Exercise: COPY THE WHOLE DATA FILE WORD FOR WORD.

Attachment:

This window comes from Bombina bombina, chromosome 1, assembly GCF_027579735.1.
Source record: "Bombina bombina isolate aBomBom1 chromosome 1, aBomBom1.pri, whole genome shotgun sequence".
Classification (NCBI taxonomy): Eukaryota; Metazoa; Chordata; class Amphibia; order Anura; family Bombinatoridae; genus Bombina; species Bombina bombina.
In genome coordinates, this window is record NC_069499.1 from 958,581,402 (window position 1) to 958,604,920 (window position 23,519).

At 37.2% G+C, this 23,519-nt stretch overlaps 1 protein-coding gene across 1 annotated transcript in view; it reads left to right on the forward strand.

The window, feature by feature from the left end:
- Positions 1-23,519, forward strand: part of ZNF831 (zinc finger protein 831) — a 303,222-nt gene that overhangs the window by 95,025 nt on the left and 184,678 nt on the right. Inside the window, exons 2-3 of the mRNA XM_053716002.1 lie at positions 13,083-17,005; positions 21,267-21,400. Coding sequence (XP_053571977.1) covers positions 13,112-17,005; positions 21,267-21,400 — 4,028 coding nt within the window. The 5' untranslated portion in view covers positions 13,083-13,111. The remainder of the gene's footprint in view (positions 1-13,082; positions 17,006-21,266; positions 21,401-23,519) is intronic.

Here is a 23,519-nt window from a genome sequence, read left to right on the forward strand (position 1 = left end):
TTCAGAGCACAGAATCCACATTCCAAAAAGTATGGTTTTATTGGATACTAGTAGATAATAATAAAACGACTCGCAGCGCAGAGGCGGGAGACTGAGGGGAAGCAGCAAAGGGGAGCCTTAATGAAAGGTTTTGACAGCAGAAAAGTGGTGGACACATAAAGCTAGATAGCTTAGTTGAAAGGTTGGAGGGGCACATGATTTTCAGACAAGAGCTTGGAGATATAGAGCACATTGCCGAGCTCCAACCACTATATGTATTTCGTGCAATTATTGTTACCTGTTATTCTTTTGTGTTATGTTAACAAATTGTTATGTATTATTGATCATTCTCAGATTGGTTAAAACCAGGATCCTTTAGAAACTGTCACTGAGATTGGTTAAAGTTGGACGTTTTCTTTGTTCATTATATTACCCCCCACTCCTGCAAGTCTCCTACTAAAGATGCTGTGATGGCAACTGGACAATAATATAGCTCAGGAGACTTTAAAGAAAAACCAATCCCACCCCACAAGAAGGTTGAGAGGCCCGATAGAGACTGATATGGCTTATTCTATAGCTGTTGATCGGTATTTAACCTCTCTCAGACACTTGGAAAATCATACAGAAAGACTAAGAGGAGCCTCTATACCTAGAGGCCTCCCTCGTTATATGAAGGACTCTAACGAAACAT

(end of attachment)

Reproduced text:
This window comes from Bombina bombina, chromosome 1, assembly GCF_027579735.1.
Source record: "Bombina bombina isolate aBomBom1 chromosome 1, aBomBom1.pri, whole genome shotgun sequence".
Classification (NCBI taxonomy): Eukaryota; Metazoa; Chordata; class Amphibia; order Anura; family Bombinatoridae; genus Bombina; species Bombina bombina.
In genome coordinates, this window is record NC_069499.1 from 958,581,402 (window position 1) to 958,604,920 (window position 23,519).

At 37.2% G+C, this 23,519-nt stretch overlaps 1 protein-coding gene across 1 annotated transcript in view; it reads left to right on the forward strand.

The window, feature by feature from the left end:
- Positions 1-23,519, forward strand: part of ZNF831 (zinc finger protein 831) — a 303,222-nt gene that overhangs the window by 95,025 nt on the left and 184,678 nt on the right. Inside the window, exons 2-3 of the mRNA XM_053716002.1 lie at positions 13,083-17,005; positions 21,267-21,400. Coding sequence (XP_053571977.1) covers positions 13,112-17,005; positions 21,267-21,400 — 4,028 coding nt within the window. The 5' untranslated portion in view covers positions 13,083-13,111. The remainder of the gene's footprint in view (positions 1-13,082; positions 17,006-21,266; positions 21,401-23,519) is intronic.

Here is a 23,519-nt window from a genome sequence, read left to right on the forward strand (position 1 = left end):
TTCAGAGCACAGAATCCACATTCCAAAAAGTATGGTTTTATTGGATACTAGTAGATAATAATAAAACGACTCGCAGCGCAGAGGCGGGAGACTGAGGGGAAGCAGCAAAGGGGAGCCTTAATGAAAGGTTTTGACAGCAGAAAAGTGGTGGACACATAAAGCTAGATAGCTTAGTTGAAAGGTTGGAGGGGCACATGATTTTCAGACAAGAGCTTGGAGATATAGAGCACATTGCCGAGCTCCAACCACTATATGTATTTCGTGCAATTATTGTTACCTGTTATTCTTTTGTGTTATGTTAACAAATTGTTATGTATTATTGATCATTCTCAGATTGGTTAAAACCAGGATCCTTTAGAAACTGTCACTGAGATTGGTTAAAGTTGGACGTTTTCTTTGTTCATTATATTACCCCCCACTCCTGCAAGTCTCCTACTAAAGATGCTGTGATGGCAACTGGACAATAATATAGCTCAGGAGACTTTAAAGAAAAACCAATCCCACCCCACAAGAAGGTTGAGAGGCCCGATAGAGACTGATATGGCTTATTCTATAGCTGTTGATCGGTATTTAACCTCTCTCAGACACTTGGAAAATCATACAGAAAGACTAAGAGGAGCCTCTATACCTAGAGGCCTCCCTCGTTATATGAAGGACTCTAACGAAACAT